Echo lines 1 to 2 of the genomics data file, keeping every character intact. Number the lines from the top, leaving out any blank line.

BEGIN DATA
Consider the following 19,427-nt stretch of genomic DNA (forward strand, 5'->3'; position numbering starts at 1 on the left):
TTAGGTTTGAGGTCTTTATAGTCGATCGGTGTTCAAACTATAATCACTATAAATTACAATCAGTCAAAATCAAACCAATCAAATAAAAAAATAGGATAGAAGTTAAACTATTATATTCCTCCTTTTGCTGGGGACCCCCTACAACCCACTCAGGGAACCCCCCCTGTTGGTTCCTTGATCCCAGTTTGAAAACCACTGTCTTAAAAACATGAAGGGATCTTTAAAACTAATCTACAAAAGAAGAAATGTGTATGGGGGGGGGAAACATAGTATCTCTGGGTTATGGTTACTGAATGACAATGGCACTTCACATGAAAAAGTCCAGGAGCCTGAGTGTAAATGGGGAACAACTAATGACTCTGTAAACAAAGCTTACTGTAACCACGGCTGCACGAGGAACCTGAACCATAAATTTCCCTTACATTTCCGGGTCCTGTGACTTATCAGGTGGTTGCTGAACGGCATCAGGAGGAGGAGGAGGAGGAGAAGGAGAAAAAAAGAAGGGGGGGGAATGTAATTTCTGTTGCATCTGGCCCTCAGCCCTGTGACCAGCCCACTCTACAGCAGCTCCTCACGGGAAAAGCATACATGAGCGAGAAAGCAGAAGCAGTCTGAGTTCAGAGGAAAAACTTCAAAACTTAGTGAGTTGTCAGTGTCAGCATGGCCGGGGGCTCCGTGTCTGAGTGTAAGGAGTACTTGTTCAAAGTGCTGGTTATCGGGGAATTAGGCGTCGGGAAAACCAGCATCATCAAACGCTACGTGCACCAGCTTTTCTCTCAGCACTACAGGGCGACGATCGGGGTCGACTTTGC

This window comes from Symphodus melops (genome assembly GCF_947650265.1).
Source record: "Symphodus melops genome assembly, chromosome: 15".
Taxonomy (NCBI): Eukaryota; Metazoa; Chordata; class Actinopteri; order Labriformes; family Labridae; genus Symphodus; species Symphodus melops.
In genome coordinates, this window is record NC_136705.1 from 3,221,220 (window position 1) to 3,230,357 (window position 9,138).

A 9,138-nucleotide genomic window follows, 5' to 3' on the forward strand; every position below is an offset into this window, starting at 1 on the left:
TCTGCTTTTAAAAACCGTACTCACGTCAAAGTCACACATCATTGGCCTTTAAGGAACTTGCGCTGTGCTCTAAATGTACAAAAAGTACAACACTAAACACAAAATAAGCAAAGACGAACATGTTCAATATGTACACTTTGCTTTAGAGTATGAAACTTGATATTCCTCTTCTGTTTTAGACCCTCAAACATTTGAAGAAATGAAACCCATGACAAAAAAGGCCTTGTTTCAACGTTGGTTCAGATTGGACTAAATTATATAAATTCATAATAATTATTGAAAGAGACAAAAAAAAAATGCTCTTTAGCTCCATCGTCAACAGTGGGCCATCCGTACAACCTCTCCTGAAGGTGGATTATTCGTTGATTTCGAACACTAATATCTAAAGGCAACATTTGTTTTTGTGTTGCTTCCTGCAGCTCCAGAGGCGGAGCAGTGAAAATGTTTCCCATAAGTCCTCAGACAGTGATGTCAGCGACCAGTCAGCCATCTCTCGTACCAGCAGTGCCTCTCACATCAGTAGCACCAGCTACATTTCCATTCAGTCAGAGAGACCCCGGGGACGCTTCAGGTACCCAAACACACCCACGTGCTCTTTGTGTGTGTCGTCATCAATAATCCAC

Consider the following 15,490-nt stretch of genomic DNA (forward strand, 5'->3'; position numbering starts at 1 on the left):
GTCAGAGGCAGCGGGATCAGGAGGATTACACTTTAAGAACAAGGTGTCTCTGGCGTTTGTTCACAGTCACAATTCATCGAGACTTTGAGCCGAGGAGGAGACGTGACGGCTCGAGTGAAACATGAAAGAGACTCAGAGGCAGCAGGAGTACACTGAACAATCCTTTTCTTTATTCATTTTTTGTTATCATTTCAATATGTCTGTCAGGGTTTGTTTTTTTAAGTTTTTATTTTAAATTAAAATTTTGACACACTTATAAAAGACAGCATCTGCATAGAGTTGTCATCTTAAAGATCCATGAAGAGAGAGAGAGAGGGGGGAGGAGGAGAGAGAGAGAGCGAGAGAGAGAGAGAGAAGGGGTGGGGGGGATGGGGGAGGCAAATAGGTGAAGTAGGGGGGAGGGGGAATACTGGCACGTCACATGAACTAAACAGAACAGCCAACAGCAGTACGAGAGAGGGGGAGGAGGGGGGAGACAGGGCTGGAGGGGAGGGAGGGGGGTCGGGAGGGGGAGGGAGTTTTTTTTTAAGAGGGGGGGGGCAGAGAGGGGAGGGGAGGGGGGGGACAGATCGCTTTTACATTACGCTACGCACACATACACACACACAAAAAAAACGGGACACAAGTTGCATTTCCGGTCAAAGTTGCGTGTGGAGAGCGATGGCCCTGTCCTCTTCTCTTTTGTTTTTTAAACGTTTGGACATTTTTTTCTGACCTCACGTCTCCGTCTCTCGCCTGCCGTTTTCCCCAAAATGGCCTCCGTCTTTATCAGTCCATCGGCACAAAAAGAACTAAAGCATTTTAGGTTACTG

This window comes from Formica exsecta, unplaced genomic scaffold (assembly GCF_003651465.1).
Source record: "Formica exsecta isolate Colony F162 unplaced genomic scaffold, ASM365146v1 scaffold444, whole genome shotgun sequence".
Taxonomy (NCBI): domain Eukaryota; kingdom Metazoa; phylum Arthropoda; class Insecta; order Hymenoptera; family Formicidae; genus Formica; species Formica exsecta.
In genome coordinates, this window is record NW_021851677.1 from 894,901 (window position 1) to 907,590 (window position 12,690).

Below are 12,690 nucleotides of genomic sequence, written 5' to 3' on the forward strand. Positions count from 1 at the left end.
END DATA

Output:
Consider the following 19,427-nt stretch of genomic DNA (forward strand, 5'->3'; position numbering starts at 1 on the left):
TTAGGTTTGAGGTCTTTATAGTCGATCGGTGTTCAAACTATAATCACTATAAATTACAATCAGTCAAAATCAAACCAATCAAATAAAAAAATAGGATAGAAGTTAAACTATTATATTCCTCCTTTTGCTGGGGACCCCCTACAACCCACTCAGGGAACCCCCCCTGTTGGTTCCTTGATCCCAGTTTGAAAACCACTGTCTTAAAAACATGAAGGGATCTTTAAAACTAATCTACAAAAGAAGAAATGTGTATGGGGGGGGGAAACATAGTATCTCTGGGTTATGGTTACTGAATGACAATGGCACTTCACATGAAAAAGTCCAGGAGCCTGAGTGTAAATGGGGAACAACTAATGACTCTGTAAACAAAGCTTACTGTAACCACGGCTGCACGAGGAACCTGAACCATAAATTTCCCTTACATTTCCGGGTCCTGTGACTTATCAGGTGGTTGCTGAACGGCATCAGGAGGAGGAGGAGGAGGAGAAGGAGAAAAAAAGAAGGGGGGGGAATGTAATTTCTGTTGCATCTGGCCCTCAGCCCTGTGACCAGCCCACTCTACAGCAGCTCCTCACGGGAAAAGCATACATGAGCGAGAAAGCAGAAGCAGTCTGAGTTCAGAGGAAAAACTTCAAAACTTAGTGAGTTGTCAGTGTCAGCATGGCCGGGGGCTCCGTGTCTGAGTGTAAGGAGTACTTGTTCAAAGTGCTGGTTATCGGGGAATTAGGCGTCGGGAAAACCAGCATCATCAAACGCTACGTGCACCAGCTTTTCTCTCAGCACTACAGGGCGACGATCGGGGTCGACTTTGC